The Lower Mainland is bisected by the Fraser River, which branches off into two arms as it approaches the Pacific Ocean.
The City of Vancouver is actually a peninsula, bordered by water on three sides.
That means bridges are inevitable.
By my count, Metro Vancouver has 13 bridges accessible to cars, pedestrians and cyclists that traverse water. Pittsburgh, Penn. has 76. London, England has about 25. Amsterdam has 1,281.
The paucity of bridges can make it challenging to find new routes to ride away from the city. Especially south of the city.
The massive Alex Fraser highway bridge, with a cycling lane/sidewalk on one flank, is the only option to access the communities between Richmond and the US border. But it’s about 15 kms east of the city. Fine if you’re riding from the suburbs, but a considerable detour when heading due south from the city. It also means any ride to the southern hinterlands must also loop back through the same bottleneck.
While most of the bridges claim to be bike friendly, the veracity of those claims is in the eye of the beholder.
The narrow, bumpy concrete sidewalks and thundering din of the Second Narrows make it a terrifying traverse. Passing a pedestrian, slower or oncoming rider is almost impossible.
The convoluted and poorly-marked approaches of the Pitt River and Alex Fraser make them an adventure.
But the most egregious has to be the Pattullo Bridge.
What fresh hell awaits????
It’s old and ugly. It was built when cars and trucks were slower and not as plentiful. It has a nasty kink at each end that has caused many accidents, some of which I’d photographed for the paper. People have died on this bridge.
The “bike lane” is actually the narrow decaying sidewalk, raised high from the roadway with no barrier between it and huge trucks and speeding cars only inches away.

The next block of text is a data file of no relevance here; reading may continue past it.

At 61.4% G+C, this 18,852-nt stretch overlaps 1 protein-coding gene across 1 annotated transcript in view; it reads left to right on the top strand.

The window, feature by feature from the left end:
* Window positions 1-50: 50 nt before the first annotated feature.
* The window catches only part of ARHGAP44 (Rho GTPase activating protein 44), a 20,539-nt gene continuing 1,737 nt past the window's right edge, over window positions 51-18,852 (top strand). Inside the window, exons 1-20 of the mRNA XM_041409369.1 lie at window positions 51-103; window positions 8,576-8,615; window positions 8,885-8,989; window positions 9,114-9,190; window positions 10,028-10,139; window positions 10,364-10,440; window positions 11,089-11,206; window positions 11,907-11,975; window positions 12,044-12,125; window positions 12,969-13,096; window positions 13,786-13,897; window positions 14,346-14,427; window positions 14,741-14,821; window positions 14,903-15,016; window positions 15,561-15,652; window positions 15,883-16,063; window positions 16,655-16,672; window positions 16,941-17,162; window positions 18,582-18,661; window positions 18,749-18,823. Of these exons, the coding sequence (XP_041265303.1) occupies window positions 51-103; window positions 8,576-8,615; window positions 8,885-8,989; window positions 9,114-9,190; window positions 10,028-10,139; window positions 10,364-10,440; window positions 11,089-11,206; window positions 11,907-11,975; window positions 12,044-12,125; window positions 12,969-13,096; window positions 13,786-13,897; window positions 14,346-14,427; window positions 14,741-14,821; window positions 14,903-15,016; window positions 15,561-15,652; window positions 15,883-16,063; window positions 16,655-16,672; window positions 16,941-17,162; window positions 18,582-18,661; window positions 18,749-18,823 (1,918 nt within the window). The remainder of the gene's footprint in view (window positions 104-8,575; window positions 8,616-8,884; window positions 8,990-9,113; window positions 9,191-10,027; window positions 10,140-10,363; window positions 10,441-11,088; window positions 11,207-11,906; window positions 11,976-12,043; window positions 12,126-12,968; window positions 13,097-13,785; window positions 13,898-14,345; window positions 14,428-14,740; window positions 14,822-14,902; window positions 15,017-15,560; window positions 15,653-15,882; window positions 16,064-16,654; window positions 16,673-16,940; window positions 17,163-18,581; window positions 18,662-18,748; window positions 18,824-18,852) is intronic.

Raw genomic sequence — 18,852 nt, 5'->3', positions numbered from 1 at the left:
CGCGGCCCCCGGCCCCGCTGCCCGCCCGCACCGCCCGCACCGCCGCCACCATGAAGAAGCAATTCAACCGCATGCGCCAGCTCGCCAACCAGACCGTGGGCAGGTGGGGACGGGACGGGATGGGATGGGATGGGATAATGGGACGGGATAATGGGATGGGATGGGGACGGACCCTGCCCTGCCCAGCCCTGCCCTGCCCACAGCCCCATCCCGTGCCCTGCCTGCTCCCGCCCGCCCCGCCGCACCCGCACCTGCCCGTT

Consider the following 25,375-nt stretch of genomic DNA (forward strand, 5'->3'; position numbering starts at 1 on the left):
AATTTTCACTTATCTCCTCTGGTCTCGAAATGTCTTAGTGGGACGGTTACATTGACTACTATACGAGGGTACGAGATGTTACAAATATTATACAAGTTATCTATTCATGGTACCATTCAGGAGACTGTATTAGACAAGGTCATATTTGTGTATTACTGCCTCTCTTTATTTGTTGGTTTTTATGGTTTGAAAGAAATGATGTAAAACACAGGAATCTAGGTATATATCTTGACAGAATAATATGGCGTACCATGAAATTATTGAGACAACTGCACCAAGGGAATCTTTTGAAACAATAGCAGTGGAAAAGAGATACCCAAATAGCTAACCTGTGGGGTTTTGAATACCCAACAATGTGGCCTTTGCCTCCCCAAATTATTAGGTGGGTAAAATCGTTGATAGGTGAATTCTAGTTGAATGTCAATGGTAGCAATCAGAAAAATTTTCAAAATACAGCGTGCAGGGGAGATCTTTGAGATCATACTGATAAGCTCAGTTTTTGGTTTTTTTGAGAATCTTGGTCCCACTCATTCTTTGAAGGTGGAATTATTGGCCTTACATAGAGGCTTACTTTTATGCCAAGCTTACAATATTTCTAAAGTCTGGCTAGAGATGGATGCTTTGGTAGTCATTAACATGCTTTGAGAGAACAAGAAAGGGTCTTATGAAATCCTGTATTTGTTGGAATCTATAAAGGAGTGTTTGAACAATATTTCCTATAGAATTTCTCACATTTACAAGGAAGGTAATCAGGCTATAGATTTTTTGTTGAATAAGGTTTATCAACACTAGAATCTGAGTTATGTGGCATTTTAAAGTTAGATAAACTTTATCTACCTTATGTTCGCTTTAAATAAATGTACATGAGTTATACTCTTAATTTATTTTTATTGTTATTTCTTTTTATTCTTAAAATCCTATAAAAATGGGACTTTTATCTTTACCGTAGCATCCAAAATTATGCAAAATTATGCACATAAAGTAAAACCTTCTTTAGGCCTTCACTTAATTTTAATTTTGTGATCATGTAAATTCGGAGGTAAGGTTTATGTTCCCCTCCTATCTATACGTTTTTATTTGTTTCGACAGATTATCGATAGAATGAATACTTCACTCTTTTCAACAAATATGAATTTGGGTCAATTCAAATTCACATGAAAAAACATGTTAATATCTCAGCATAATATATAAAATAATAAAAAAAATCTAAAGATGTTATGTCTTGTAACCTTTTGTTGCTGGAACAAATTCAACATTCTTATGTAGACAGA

I rarely use the Pattullo when I’m driving the car. On Sunday I crossed it for the first time on my bike.
It wasn’t a lot of fun. With visions of the slightest wobble tipping me into the windshield of an onrushing car or truck, I kept a death grip on the handlebars, pedaling slowly, deliberately.
Fortunately, nobody came at us from the opposite direction. Otherwise all bets were off.
The exit to the adjoining bike route necessitated a hurried crossing of the bridge’s on ramp, just beyond a blind curve.
The antiquated bridge is due for replacement. The government wants to build a six-lane super bridge. But the city of New Westminster, where one end of the bridge empties into residential streets, wants a more modest crossing, perhaps three lanes with an alternating centre corridor. Either way, easily accessed, wide, safe cycling lanes, separated from passing traffic would be a huge improvement, and add another viable option for getting cyclists out of town.